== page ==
Are Mail-Order Catalogs Back From The Dead?

Think back to when you were a kid. Sports in the summertime, birthday parties, the creeping dread whenever school was about to start again. Now think of the holiday season. The delicious smells that came from your mother’s kitchen, the presents tucked under the Christmas tree, snow falling gently outside your window. But there’s one thing that you may also remember from the holiday season—that is, if you were ever the type of kid who had to grab the mail from the mailbox for your parents.

That’s right: Mail-order holiday catalogs.

Thick booklets of stuff to buy. Stacks and stacks of them, from every company your family shopped from, everything you could ever want. I remember waiting in earnest for these thick booklets to show up so I could cut out what I wanted, make a collage, and sent the letter to Santa Claus. In a lot of ways, the best parts of the holidays were communicated subtly through printed catalogs.

But whatever happened to the catalog? They were, for decades, a cornerstone of the holiday season. But, a few years back, it seemed like they were dead. In 2007, 19.6 billion catalogs were sent out to consumers. In 2016, only 9.8 billion were schlepped through the mail. But there was a shift last year—a 23 percent uptick in reader response to the catalogs. What was happening? They have started making their comeback, with brands like IKEA sharing the catalog-king throne held normally by the likes of bygone behemoths like SEARS and JcPenney.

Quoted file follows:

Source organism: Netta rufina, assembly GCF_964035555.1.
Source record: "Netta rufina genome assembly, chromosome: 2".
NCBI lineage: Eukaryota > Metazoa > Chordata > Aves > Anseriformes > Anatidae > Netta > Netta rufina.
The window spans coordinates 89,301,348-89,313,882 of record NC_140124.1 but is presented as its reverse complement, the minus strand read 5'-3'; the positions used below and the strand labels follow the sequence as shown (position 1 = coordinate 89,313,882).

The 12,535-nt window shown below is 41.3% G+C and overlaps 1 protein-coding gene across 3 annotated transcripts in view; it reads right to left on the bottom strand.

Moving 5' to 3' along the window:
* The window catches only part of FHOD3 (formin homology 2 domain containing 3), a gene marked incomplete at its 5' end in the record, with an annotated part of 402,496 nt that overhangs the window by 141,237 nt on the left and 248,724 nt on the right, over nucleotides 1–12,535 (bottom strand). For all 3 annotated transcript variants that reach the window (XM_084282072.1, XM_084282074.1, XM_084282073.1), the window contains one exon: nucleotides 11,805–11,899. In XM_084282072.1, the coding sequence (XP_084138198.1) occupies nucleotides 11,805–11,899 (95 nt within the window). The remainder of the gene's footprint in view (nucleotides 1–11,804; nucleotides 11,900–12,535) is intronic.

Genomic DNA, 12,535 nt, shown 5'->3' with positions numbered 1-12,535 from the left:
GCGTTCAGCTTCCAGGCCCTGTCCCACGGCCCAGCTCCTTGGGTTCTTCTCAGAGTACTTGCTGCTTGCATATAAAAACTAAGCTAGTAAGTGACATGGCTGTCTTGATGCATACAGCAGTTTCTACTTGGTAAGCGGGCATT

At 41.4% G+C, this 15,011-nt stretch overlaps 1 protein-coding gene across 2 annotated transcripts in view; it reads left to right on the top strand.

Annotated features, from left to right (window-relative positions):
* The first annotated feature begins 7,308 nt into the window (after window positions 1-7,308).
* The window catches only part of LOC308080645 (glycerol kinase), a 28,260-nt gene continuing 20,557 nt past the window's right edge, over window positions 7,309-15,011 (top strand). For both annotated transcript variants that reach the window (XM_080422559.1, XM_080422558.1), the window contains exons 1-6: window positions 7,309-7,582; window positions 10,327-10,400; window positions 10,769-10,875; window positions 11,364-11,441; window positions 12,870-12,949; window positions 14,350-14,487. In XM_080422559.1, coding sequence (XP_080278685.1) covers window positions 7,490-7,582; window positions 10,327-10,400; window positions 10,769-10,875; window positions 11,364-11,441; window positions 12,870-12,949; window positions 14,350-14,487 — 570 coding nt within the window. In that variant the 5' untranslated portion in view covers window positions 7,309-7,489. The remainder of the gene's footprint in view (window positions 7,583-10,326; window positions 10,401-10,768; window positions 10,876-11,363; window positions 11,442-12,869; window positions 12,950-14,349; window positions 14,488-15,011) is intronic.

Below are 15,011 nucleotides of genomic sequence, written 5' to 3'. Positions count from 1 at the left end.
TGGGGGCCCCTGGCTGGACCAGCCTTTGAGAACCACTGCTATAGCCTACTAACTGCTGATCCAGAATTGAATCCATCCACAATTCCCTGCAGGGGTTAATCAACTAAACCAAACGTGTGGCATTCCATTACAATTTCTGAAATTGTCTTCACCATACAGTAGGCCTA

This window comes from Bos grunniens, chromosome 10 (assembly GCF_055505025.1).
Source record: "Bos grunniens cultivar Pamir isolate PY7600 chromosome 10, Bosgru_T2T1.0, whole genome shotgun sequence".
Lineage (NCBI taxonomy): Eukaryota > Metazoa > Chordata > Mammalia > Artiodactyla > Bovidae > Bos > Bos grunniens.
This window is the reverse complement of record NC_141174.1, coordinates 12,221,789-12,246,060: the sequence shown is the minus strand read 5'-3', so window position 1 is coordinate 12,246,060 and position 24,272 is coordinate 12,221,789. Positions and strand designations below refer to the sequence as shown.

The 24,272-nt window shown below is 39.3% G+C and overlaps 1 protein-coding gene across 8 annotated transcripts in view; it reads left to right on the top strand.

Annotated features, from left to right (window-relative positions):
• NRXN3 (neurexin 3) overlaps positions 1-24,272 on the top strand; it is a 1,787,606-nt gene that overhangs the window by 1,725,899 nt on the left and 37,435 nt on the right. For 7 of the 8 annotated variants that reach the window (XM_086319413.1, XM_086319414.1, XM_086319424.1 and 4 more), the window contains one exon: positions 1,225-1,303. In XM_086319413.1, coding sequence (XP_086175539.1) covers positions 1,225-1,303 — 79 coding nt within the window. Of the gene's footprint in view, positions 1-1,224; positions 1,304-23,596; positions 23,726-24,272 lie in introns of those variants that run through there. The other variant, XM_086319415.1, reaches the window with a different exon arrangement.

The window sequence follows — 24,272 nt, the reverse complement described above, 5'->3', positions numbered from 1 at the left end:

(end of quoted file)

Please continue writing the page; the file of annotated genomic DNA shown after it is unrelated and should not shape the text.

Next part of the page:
Why? Because printed catalogs with a specific purpose are catching more eyes these days. People are drawn to them. “The ability to stand out in that physical mailbox is easier than it was 10 years ago,” Neil O’Keefe, senior vice president of content and marketing for the Data & Marketing Association, told the Los Angeles Times last month. “Marketers are taking advantage of that and they are beginning to see a positive response,” he said, adding that nearly one in three people say a physical catalog prompts them to shop online.

People are also growing sick of the clutter and speed of social media campaigns; it’s nice to sit down and fantasize with a catalog a bit, to take your time. Missy Peltz, chief creative officer for Anthropologie, has mused that retailers have been expanding digital marketing, but realizes that “there is something special about holding a beautiful book of imagery in your hands. And not everyone feels an equal connection to the world online.”

“We wanted the holiday book to create a story, a memory for consumers,” Theresa Palermo, vice president of brand marketing and public relations for the Neiman Marcus Group told the Los Angeles Times. “…the writing of it, the colorful displays, the way it features our products.” The printed catalog, in all its nostalgic glory, has seemed to transform from a rudimentary holiday necessity to both an opportunity for customer connectivity and brand innovation.

It’s as if people are starting to remember what it’s like to be a kid again, combing through the catalog, waiting for the cookies to cool, eager for the holidays. Flicking each page slowly, ready for the perfect present to reveal itself—for the holidays to come together. 

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